We have been given faith blocks to build on — are we building on them? Do we actually want more of God, or do we just want something different? Are we so consumed with what still needs improvement that we’re willing to discard those blocks and start over? And in our “starting over” are we actually applying our lives to God’s word, or are we trying to find “what’s right for us”?

My prayer for my generation is that we would not neglect the faith of our parents. I pray we could be free from our past. So many of us that do leave our Anabaptist background remain imprisoned to our heritage by always needing to make belittling remarks about “back then,” “when I was at my old church,” and so on. That doesn’t sound free. It actually sounds more imprisoned, only it feels free because we’re not in the environment that caused conflict for us.

I understand that many of us have extremely troubling backgrounds. That’s why I’m not going to pray that we “remain Anabaptist.” Rather, my prayer is that we could truly experience the freedom in Christ to the point that we can build on the faith blocks that have been given to us. I pray that we can give our parents the respect of understanding how they have changed negative aspects of their past. That we can be free to press into the heart of God instead of run from what we don’t want (if that is what we’re doing). That we will discover the freedom to be honest about what we’re actually struggling with and be willing to receive input from those we may disagree with.

I don’t pray that we look the same 20 years from now as we do today. I don’t pray that we would quit “throwing things out.” I pray we make decisions today in light of our grandchildren and their children. I pray that we may realize the intimacy in Christ we can have through a worshipful approach to the word of God. I pray that we would continue to want more of God, because if it is wanting God that is motivating us, he has promised to show himself to us.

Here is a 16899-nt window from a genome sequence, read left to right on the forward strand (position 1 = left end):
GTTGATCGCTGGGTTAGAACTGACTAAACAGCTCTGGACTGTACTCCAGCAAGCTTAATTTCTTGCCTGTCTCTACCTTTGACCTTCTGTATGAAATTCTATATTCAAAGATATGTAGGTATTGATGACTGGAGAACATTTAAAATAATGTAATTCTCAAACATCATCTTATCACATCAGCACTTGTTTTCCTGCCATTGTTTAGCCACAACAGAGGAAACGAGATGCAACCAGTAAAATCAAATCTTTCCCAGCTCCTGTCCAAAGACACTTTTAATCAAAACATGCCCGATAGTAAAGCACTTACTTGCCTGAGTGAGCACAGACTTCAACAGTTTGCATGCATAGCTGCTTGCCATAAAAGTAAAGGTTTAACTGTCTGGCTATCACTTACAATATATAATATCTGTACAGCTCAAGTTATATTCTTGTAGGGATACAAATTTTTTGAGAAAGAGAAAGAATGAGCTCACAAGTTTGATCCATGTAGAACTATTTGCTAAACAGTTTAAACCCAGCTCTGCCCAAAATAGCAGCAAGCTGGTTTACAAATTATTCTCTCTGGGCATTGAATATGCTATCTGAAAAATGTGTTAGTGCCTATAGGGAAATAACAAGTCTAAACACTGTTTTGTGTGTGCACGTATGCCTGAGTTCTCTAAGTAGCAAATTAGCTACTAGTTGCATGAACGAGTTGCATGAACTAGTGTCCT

I pray we flee darkness and unrighteousness. I pray we run to the cross of Jesus Christ and gaze on his glory because it is in gazing on the glory of God that we are transformed, not on trying to do things differently ourselves (2 Cor. 3:18).

And I pray our parents may continue to be patient with us, and that we would involve them in our journey, for there is so much wisdom they want to give to us, and we will one day be in their shoes with children who want something different.

That’s not a bad thing. It is a sign of a dynamic people when the next generation wants more. I don’t understand why that scares some people, because it is really the highest compliment. Don’t ever settle for the status quo when other questions are nagging at the back of your mind. Just remember to ask them humbly, and acknowledge the good and the effort that is being given.

In our quest for more of God, I pray that we would approach him and his word with hearts of worship as we study, pray and minister. Generations fail to pass on anything eternally meaningful when what they spend their energy pursuing is driven by anything other than intimate worship of Jesus Christ.

There’s a generation that served us with good intention and hearts of love. They have succeeded in giving us building blocks for our faith and taking us deeper in worship. Will we build on them?

Asher Witmer is a husband, father, writer and teacher from Los Angeles currently serving as a principal at a small international school in Chiang Mai, Thailand. He blogs at asherwitmer.wordpress.com, where this post first appeared.